A commitment to electrify host communities in the vicinity of the power stations and major substations gave rise to the distribution component of the project.
In August 2005, the National Council of State and the National Assembly approved an initial funding for NIPP from the excess crude savings account’ (ECSA) which statutorily belong to the Federal, State and Local Governments.
The federal government therefore incorporated the NDPHC as a limited liability company to serve as the legal vehicle to hold the NIPP assets using private sector-orientated best business practices.
The NDPHC was set up to manage the National Integrated Power Project (NIPP) scheme of the Nigerian Federation. NIPP is a fast-track intervention scheme with the largest fleet of Power Plants in Africa.
Some of the interns including Faisal Yahuza, a Mechanical Engineering graduate from Ahmadu Bello University, Zaria; Zainab Olomowewe, a Chemical Engineering graduate from Afe Babalola University and Franklyn Ifegbo, a Mechanical Engineering graduate from Federal University of Technology, Owerri were full of thanks for the NDPHC and its stakeholders for the gesture.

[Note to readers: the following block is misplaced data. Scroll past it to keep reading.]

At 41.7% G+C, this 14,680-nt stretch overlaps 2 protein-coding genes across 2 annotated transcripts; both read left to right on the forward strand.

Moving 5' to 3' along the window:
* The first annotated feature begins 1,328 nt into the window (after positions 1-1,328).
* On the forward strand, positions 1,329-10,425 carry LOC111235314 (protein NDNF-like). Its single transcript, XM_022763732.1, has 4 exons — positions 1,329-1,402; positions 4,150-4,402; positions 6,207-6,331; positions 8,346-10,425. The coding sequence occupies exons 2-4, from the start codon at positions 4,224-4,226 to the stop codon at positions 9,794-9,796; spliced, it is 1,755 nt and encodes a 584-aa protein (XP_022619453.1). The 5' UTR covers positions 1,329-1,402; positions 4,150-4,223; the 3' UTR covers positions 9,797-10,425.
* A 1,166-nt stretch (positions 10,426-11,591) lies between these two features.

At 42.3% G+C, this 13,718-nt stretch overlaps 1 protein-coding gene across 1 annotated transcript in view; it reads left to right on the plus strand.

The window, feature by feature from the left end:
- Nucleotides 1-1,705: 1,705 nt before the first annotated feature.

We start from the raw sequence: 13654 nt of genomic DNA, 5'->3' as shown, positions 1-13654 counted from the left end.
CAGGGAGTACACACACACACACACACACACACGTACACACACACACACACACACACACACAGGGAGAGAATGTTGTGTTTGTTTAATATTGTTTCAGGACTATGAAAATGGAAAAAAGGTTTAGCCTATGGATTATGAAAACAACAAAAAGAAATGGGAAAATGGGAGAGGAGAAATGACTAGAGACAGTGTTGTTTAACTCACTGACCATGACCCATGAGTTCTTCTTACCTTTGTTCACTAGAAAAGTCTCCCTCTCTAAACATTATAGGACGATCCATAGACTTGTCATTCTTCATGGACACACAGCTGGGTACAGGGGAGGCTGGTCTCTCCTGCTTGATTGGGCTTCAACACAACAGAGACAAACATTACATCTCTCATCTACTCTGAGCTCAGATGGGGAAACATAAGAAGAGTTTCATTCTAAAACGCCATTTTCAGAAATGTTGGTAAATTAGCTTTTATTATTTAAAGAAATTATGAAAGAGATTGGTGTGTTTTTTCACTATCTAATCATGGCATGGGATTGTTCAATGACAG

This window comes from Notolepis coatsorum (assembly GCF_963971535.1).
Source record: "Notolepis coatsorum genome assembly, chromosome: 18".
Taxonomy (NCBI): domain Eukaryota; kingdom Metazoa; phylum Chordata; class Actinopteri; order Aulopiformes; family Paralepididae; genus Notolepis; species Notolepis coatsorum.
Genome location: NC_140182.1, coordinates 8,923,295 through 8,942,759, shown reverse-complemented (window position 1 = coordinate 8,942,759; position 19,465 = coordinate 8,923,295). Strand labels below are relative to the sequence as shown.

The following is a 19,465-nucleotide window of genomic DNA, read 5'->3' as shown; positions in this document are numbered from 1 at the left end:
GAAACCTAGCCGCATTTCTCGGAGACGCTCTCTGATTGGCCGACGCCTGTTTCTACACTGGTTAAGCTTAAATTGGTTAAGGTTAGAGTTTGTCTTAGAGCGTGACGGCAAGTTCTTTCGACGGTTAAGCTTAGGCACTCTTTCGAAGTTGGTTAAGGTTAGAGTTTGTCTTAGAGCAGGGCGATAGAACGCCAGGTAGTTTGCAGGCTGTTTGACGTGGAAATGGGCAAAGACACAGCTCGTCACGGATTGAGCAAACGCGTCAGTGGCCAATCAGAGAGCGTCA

“It was based on a selection process which are online and online interview. I am happy to be here.
“At the end of the programme I would like to know more about the statutes in the power sector and to know more about the practical and technological knowledge to contribute to the advancement of the industry,” Ifegbo stated.
Faisal, in his remarks said he went through the entire to be selected, noting that he was excited to know how the power sector works.
Also, Olomowewe stated that as a beneficiary, it was an opportunity which she would not take for granted.
“During this programme, I will be able to translate my theoretical knowledge to practical and this is an opportunity to also build a career in the power sector and contribute my quota,” she added.